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Infected by just HOVERING over a hyperlink !

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Goodbye Tuts4You

Zusy: New PowerPoint Mouseover Based Malware

Relevant and Interesting Extracts from the Article :
 

Quote

 

#Hackers have found a way to download a malicious file when a hover action is performed over a #hyperlink. The interesting fact about this technique is that it did not rely on Macros, JavaScript or VBA for the execution method. Which makes it unique as it does not uses normal exploitation methods as most of the Office Malware relies on users activating macros to download some executable payload which does most of the malicious operations.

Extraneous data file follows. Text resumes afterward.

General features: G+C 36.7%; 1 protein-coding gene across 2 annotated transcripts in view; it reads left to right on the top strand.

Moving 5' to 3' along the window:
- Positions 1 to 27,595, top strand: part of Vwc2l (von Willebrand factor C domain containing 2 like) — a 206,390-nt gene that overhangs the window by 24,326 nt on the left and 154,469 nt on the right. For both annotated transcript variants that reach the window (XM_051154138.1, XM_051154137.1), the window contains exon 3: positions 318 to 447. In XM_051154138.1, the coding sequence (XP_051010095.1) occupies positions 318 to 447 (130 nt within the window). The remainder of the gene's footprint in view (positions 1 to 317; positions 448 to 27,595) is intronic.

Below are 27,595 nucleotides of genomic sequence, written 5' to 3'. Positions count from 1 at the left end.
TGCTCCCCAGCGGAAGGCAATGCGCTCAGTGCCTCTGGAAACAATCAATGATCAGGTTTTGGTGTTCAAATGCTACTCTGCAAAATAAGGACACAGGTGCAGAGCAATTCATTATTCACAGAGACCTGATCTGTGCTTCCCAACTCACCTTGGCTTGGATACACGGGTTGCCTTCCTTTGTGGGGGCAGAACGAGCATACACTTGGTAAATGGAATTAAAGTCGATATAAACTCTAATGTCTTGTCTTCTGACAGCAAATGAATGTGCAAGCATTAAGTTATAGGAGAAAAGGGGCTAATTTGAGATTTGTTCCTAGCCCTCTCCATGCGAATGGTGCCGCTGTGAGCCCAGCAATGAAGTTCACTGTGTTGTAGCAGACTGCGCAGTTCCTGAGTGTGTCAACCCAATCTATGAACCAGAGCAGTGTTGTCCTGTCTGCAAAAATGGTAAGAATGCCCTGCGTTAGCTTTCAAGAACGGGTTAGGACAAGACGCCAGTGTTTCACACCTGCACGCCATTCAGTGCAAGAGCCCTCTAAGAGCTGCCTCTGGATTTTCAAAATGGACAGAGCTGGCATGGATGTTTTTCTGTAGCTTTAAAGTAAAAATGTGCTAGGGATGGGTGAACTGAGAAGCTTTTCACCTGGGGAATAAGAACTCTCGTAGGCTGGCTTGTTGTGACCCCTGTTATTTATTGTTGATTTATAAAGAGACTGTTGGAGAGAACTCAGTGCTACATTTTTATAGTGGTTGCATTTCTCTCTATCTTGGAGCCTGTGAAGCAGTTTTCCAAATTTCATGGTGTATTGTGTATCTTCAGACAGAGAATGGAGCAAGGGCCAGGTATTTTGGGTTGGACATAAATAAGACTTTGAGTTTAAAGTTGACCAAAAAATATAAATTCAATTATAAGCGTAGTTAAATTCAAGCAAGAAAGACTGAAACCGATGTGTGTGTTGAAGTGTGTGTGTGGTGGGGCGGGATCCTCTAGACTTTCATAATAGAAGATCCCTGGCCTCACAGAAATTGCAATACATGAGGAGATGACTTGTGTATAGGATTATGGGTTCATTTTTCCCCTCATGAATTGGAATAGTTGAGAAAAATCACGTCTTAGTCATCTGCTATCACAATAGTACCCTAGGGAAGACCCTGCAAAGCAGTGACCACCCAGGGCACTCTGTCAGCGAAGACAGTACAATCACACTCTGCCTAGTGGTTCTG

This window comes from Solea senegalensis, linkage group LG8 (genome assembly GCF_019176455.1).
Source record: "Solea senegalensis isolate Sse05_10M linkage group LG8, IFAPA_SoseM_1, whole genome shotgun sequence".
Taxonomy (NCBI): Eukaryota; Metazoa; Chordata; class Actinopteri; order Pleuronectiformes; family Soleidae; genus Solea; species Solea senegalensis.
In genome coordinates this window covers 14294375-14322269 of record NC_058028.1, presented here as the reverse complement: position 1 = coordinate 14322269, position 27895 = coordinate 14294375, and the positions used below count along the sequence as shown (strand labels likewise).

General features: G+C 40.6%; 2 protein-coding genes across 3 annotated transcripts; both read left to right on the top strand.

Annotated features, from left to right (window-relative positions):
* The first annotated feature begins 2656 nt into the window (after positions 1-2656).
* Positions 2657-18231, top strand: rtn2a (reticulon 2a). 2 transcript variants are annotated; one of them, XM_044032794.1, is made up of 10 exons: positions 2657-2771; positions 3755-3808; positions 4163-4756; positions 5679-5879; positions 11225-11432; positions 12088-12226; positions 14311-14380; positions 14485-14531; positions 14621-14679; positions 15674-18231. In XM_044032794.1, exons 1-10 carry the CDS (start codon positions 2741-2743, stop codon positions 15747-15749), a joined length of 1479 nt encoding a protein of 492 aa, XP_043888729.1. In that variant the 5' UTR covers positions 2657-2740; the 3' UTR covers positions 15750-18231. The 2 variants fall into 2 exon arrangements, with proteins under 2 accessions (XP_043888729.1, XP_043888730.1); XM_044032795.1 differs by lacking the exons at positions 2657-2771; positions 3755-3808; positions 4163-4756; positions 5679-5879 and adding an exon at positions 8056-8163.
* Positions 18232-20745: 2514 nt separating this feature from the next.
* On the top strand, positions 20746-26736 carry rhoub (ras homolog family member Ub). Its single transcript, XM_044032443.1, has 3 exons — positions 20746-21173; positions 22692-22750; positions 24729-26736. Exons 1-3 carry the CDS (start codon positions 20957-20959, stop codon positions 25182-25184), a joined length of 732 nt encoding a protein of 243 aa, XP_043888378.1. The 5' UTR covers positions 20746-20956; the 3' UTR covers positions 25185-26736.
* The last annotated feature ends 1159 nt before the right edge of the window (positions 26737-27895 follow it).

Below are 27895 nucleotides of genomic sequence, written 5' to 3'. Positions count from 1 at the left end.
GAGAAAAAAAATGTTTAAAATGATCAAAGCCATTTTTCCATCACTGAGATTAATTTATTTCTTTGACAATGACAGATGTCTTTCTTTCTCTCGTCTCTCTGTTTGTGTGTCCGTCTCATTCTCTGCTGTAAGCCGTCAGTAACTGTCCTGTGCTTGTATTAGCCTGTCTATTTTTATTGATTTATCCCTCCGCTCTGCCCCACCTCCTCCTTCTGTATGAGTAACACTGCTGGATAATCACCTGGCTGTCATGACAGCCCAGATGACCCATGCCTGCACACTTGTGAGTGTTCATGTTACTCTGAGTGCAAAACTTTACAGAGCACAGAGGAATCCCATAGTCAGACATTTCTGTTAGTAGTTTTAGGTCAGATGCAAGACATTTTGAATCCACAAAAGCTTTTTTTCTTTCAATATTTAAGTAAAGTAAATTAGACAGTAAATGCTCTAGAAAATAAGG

This new variant of malware dubbed as “Zusy” has been found in the wild spreading as a PowerPoint file attached to spam emails with titles like “Purchase Order #130527” and “Confirmation” according to a Senior Security Researcher at SentinelOne Labs.

PPSX-spam-email-768x467.jpg

 

Here is How Zusy Malware Works

The malicious PowerPoint presentation file is delivered to potential victims as a file attachment with spam emails with titles like “RE:Purchase orders #819279” or “Fwd:Confirmation“. When the victim opens the PowerPoint presentation file which is in PPSX file format, the powerpoint file opens in slideshow mode instead of the edit mode.

Then the victim is able to see only the hyperlinked text “Loading… Please wait“, and when he moves the cursor over the hyperlinked text the document will start executing PowerShell command that runs an external program and create a backdoor.

When the user mouses over the hyperlinked text it results in Powerpoint executing PowerShell. This is accomplished by an element definition for a hover action. This hover action is set up to execute a program in PowerPoint once the user mouses over the text,”  said security researcher Ruben Daniel Dodge in his report.

Here is How To Be Safe from This Malware